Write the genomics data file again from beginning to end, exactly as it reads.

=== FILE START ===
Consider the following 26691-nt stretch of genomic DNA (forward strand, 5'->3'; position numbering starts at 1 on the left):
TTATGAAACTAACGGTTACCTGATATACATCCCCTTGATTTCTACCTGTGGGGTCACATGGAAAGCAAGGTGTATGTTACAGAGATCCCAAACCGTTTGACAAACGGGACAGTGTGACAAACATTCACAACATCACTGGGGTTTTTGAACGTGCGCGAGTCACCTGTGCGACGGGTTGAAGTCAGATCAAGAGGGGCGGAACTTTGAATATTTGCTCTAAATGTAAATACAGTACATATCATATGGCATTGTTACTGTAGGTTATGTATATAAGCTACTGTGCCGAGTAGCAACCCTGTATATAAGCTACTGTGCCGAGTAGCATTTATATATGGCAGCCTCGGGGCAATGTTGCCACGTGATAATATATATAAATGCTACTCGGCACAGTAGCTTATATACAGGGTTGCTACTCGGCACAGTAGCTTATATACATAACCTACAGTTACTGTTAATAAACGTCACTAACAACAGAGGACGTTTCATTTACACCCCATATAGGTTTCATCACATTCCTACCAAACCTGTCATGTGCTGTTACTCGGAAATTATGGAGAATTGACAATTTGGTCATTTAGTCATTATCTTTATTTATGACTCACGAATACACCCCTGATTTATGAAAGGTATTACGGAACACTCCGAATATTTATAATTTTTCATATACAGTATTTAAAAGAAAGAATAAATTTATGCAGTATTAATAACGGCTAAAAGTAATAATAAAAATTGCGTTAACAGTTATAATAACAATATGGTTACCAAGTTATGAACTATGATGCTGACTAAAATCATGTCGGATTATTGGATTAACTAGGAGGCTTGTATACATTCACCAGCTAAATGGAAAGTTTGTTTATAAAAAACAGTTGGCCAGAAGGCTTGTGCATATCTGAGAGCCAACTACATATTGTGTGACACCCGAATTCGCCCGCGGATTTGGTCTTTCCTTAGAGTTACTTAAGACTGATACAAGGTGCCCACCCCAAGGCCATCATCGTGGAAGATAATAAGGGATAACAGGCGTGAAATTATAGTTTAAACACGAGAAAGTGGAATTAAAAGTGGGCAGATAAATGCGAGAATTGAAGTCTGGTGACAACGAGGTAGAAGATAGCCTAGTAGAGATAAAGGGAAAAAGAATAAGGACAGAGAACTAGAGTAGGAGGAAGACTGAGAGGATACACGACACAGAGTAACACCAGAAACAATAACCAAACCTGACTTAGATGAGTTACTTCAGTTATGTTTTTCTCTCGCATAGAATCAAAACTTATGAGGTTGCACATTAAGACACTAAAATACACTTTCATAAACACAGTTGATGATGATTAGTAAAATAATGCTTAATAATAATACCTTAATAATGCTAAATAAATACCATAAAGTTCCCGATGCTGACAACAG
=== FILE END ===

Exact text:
Consider the following 26691-nt stretch of genomic DNA (forward strand, 5'->3'; position numbering starts at 1 on the left):
TTATGAAACTAACGGTTACCTGATATACATCCCCTTGATTTCTACCTGTGGGGTCACATGGAAAGCAAGGTGTATGTTACAGAGATCCCAAACCGTTTGACAAACGGGACAGTGTGACAAACATTCACAACATCACTGGGGTTTTTGAACGTGCGCGAGTCACCTGTGCGACGGGTTGAAGTCAGATCAAGAGGGGCGGAACTTTGAATATTTGCTCTAAATGTAAATACAGTACATATCATATGGCATTGTTACTGTAGGTTATGTATATAAGCTACTGTGCCGAGTAGCAACCCTGTATATAAGCTACTGTGCCGAGTAGCATTTATATATGGCAGCCTCGGGGCAATGTTGCCACGTGATAATATATATAAATGCTACTCGGCACAGTAGCTTATATACAGGGTTGCTACTCGGCACAGTAGCTTATATACATAACCTACAGTTACTGTTAATAAACGTCACTAACAACAGAGGACGTTTCATTTACACCCCATATAGGTTTCATCACATTCCTACCAAACCTGTCATGTGCTGTTACTCGGAAATTATGGAGAATTGACAATTTGGTCATTTAGTCATTATCTTTATTTATGACTCACGAATACACCCCTGATTTATGAAAGGTATTACGGAACACTCCGAATATTTATAATTTTTCATATACAGTATTTAAAAGAAAGAATAAATTTATGCAGTATTAATAACGGCTAAAAGTAATAATAAAAATTGCGTTAACAGTTATAATAACAATATGGTTACCAAGTTATGAACTATGATGCTGACTAAAATCATGTCGGATTATTGGATTAACTAGGAGGCTTGTATACATTCACCAGCTAAATGGAAAGTTTGTTTATAAAAAACAGTTGGCCAGAAGGCTTGTGCATATCTGAGAGCCAACTACATATTGTGTGACACCCGAATTCGCCCGCGGATTTGGTCTTTCCTTAGAGTTACTTAAGACTGATACAAGGTGCCCACCCCAAGGCCATCATCGTGGAAGATAATAAGGGATAACAGGCGTGAAATTATAGTTTAAACACGAGAAAGTGGAATTAAAAGTGGGCAGATAAATGCGAGAATTGAAGTCTGGTGACAACGAGGTAGAAGATAGCCTAGTAGAGATAAAGGGAAAAAGAATAAGGACAGAGAACTAGAGTAGGAGGAAGACTGAGAGGATACACGACACAGAGTAACACCAGAAACAATAACCAAACCTGACTTAGATGAGTTACTTCAGTTATGTTTTTCTCTCGCATAGAATCAAAACTTATGAGGTTGCACATTAAGACACTAAAATACACTTTCATAAACACAGTTGATGATGATTAGTAAAATAATGCTTAATAATAATACCTTAATAATGCTAAATAAATACCATAAAGTTCCCGATGCTGACAACAG